Start With a Pair of Sofas: Set up the main seating area with two same-size couches and a coffee table in between. “Some people like a sectional to squeeze in more seating,” says McGee. “But in a tight room like this, it makes traffic flow tricky. A pair of sofas opens up the space better.”
Create a Circle Seating: Turn the second half of the room into a loungey area with four accent chairs surrounding a cocktail table about 18 inches high. “It gives you an intimate spot for conversations or playing cards or board games, and it balances the other side’s chunkier setup,” says McGee.
Add a Flowing, Organic Element: Ground the accent chairs and cocktail table with a cowhide rug. “The curvy shape helps a narrow room feel less boxy,” she says.
Related: 6 Things to Eliminate From Your Living Room Right Now (That You Won’t Miss)
Solution #2: All-Inclusive Break up the rectangle into areas that function well on their own or in tandem: a big, communal spot and a smaller, cozy, nook, says Lewis.
Choose Double-Duty Pieces: Cap the main seating area with a bench that can be reached from either side. “The bench adds extra seating, and because it’s low, the division it creates is very subtle,” says Lewis. “You’re utilizing the narrow space better if you keep an open flow in the room.”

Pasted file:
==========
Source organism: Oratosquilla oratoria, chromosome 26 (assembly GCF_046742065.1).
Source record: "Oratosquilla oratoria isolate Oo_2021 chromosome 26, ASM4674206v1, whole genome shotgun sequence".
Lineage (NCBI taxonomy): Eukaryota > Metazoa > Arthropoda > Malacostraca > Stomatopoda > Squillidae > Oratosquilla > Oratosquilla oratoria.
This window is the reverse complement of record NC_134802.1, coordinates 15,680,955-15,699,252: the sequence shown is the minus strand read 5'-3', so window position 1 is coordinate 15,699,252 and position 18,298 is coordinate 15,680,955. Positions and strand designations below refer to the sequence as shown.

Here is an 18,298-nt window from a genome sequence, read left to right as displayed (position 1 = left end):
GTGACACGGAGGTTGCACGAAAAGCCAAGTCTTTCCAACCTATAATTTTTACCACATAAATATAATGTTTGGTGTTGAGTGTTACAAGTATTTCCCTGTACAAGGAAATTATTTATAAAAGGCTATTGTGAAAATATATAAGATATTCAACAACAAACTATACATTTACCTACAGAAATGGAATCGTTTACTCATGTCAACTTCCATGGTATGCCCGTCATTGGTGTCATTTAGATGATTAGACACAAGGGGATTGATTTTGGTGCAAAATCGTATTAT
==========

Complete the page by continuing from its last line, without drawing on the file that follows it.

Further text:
Decorate on an Angle: Outfit the smaller spot with an ottoman and two plush armchairs tilted to face the center of the room. “That way, you can use that nook on its own, or if you have guests over, it morphs with the larger grouping into one big seating area,” says Lewis.
Keep the Nook’s Floor Bare: “I love all kinds of rugs in all kinds of spaces. But in a narrow room, an area without one can open the space and help it feel airier,” says Lewis. “In this scenario, it’s often better to go with one attention-grabbing rug for the main area.”
Problem: If Your Living Room Has Lots of Windows